Dirigibles, brass goggles, automata, submarines, and other steampun genre tropes
It’s quite clear to me that dirigibles and brass goggles do not a steampunk story make. But sometimes when I read other people’s comments it seems that I am alone in that opinion. If you’ve been reading this blog then you already know I’m writing a steampunk western romance (working title: The Separation of the Senses) and I occasionally blog on things steampunk. For example, I did a guest blog on whether the recent movie version of Sherlock Holmes is steampunk or not. The discussion after the blog is quite interesting.
Goodreads has a much longer list, a list that includes more female heroes (why do they get cut out of the shorter lists?) such as Girl Genius.
I have my own ongoing list of steampunk movies, TV shows and computer games (check it out and tell me if I missed anything, or if there is something you think I should remove).
When I discover books or movies on these lists that I have never heard of I immediately try to get my hands on it and read it or watch it. Or sometimes I re-discover a steampunk work that I loved before I thought of it as steampunk.
For example, I recently re-discovered the Jacques Tardi graphic novels featuring the steampunk heroine Adèle Blanc Sec. I keep a separate a blog on everything that pertains to Alice Guy Blaché, the first woman filmmaker, which includes anything of interest to the invention of photography and cinema in Belle Epoque Paris, Victorian England, and 19th Century America. Luc Besson has just directed a movie about Adèle Blanc Sec, the investigative journalist heroine fighting villains and monsters just before the outbreak of WWI. The movie trailers promise us a steampunk movie, but until that comes out, we have to hold our breaths. You can read the blog, see some of Tardi’s images and trailers for the film here.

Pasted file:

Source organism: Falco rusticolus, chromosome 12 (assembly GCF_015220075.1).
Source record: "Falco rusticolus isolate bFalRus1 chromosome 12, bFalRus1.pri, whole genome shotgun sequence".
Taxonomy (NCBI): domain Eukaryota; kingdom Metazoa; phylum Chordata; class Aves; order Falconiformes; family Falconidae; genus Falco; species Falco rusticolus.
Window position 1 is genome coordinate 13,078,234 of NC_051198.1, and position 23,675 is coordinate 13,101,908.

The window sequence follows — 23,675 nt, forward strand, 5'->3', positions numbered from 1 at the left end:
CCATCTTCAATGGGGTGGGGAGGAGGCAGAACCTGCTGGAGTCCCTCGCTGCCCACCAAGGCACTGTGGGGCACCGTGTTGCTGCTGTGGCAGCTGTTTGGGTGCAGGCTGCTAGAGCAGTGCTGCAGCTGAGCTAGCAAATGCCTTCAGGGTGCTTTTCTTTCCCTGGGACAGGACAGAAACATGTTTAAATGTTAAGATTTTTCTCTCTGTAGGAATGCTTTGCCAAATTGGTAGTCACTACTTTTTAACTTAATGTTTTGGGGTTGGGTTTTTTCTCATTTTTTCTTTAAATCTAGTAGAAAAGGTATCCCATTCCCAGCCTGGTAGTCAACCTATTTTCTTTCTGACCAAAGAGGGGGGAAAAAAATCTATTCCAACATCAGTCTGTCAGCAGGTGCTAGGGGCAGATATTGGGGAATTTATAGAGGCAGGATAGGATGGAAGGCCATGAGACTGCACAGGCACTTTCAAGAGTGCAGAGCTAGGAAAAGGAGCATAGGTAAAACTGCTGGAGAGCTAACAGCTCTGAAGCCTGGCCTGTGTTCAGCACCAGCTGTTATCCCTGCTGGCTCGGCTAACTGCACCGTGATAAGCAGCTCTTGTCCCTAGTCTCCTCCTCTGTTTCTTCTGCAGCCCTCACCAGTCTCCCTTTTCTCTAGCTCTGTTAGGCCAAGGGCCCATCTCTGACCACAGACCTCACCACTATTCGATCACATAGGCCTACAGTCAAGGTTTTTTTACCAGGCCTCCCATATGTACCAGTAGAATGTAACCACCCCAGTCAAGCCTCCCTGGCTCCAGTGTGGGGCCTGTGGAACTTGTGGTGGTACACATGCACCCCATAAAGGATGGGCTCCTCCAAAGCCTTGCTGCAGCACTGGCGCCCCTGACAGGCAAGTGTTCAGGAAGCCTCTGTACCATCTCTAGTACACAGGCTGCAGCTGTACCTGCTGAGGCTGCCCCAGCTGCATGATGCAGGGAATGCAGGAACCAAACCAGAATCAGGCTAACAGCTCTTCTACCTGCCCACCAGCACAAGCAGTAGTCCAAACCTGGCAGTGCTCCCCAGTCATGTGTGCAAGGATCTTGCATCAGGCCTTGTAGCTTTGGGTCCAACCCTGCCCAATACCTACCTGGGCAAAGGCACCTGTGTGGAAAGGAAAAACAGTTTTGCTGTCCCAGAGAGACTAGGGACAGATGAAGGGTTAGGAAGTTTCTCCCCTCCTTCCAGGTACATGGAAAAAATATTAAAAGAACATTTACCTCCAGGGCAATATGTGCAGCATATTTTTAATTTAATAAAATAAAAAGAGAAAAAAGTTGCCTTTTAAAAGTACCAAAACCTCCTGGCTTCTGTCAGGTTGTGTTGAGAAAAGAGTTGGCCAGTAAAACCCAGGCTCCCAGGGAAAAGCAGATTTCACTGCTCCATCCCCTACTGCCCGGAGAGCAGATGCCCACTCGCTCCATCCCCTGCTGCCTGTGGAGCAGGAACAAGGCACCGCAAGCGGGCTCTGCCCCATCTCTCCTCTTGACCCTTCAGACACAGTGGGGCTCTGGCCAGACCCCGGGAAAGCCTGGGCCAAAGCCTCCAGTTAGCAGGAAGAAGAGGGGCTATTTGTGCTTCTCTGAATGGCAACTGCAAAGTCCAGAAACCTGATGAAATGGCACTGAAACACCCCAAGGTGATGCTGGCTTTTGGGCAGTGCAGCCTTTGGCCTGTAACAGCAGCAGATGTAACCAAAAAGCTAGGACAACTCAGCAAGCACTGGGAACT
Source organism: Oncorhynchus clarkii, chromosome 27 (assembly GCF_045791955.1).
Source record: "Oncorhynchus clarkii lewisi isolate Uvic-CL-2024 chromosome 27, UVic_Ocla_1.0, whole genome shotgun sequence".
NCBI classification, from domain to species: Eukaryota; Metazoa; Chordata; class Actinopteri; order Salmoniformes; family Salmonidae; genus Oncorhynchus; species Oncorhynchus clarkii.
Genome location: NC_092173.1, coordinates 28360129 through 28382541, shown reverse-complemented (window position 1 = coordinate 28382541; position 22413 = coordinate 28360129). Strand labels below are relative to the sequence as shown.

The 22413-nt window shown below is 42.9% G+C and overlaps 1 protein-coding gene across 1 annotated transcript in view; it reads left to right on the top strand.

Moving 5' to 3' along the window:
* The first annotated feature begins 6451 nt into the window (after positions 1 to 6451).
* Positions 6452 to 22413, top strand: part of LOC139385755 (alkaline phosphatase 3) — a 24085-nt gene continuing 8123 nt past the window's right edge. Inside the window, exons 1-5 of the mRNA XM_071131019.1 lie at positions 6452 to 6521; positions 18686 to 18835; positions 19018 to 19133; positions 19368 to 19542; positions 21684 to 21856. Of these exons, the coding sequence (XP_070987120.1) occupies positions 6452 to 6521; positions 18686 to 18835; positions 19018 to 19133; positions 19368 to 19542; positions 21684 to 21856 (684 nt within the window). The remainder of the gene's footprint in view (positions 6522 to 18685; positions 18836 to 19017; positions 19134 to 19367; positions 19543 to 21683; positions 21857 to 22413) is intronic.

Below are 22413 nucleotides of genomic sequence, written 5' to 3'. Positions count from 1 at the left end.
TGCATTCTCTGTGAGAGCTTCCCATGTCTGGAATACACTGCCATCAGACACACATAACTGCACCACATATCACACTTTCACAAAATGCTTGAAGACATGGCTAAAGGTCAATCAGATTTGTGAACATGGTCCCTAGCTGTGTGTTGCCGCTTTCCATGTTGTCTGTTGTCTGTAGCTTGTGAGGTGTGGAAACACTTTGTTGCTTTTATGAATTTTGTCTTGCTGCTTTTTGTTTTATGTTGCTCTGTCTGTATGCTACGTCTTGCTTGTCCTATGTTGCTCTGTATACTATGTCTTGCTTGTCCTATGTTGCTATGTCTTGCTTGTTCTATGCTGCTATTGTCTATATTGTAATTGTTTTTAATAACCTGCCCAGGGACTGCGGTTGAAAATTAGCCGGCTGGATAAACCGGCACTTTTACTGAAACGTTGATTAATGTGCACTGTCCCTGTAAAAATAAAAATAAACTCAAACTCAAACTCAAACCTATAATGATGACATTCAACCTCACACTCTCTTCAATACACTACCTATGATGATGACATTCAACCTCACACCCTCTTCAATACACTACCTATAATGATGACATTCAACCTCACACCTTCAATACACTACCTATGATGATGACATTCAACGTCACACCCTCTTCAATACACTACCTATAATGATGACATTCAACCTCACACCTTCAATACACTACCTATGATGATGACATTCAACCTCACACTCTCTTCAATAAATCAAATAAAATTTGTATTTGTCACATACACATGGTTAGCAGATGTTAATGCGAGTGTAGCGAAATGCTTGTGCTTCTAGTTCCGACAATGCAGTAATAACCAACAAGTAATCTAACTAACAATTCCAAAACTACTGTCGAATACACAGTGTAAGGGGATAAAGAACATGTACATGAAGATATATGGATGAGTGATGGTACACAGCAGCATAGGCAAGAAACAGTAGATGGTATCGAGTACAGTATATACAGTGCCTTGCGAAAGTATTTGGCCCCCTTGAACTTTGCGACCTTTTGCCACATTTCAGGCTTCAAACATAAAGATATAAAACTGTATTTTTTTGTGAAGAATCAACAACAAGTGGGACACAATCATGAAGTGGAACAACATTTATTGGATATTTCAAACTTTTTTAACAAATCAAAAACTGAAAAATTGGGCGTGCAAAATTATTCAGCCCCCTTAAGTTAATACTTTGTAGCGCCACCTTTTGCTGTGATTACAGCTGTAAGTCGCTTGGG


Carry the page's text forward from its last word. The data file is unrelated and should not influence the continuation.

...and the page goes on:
Working my way through these lists of steampunk works got me thinking about recurring steampunk emblems – not just brass goggles and dirigibles, but also automata and submarines, monsters both horrific and paranormal, historical characters behaving anti-or preter-historically, and of course, mechanical and steam driven inventions. I started keeping a mental chart, and wrote up some initial thoughts on steampunk world building, a discussion I will return to.
Then realized that I needed to do something more systematic, if only to hold my own at the next Big Brass Ball.
Therefore I have come up with an Evil Plan: for the next few months I am going to read and review books from this list. My goal is to come up with an assessment of the genre tropes for steampunk. There is a real need for this because many writers are jumping on the steampunk wagon, and there is already a danger of the genre getting swamped with by an exceedingly limited number of cliché’s.
I’ll be re-reading classics such as Wells and Verne, authors from the 1980s and 1990s such as Blaylock and Di Filippo, “hot” stuff like Nathalie Gray’s Mechanical Rose, and new, more contested work such as Windup Girl. I’ll also throw in works that aren’t avowedly steampunk but which contain steampunk elements, such as some of Steven Millhauser’s stories or stories by Joan Connor.
My explorations will not be limited to reviewing books. I will also write about graphic novels, movies, TV shows, games, and invite guest bloggers to write about same. If you have a particularly burning desire to write about a certain steampunk work, let me know.
My goal is to answer such questions as: does a steampunk story have to have a dirigible, brass goggles, or an inventor hero to be steampunk? How much paranormal can be folded into the story and it still be steampunk? What about the status and complexities of women and steampunk – as authors and as characters? Is steampunk a baby genre or a matured genre, and if the latter, what would the elements of a transcendent steampunk work comprise?
If this sort of thing interests you, come back every week and see what we’re up to.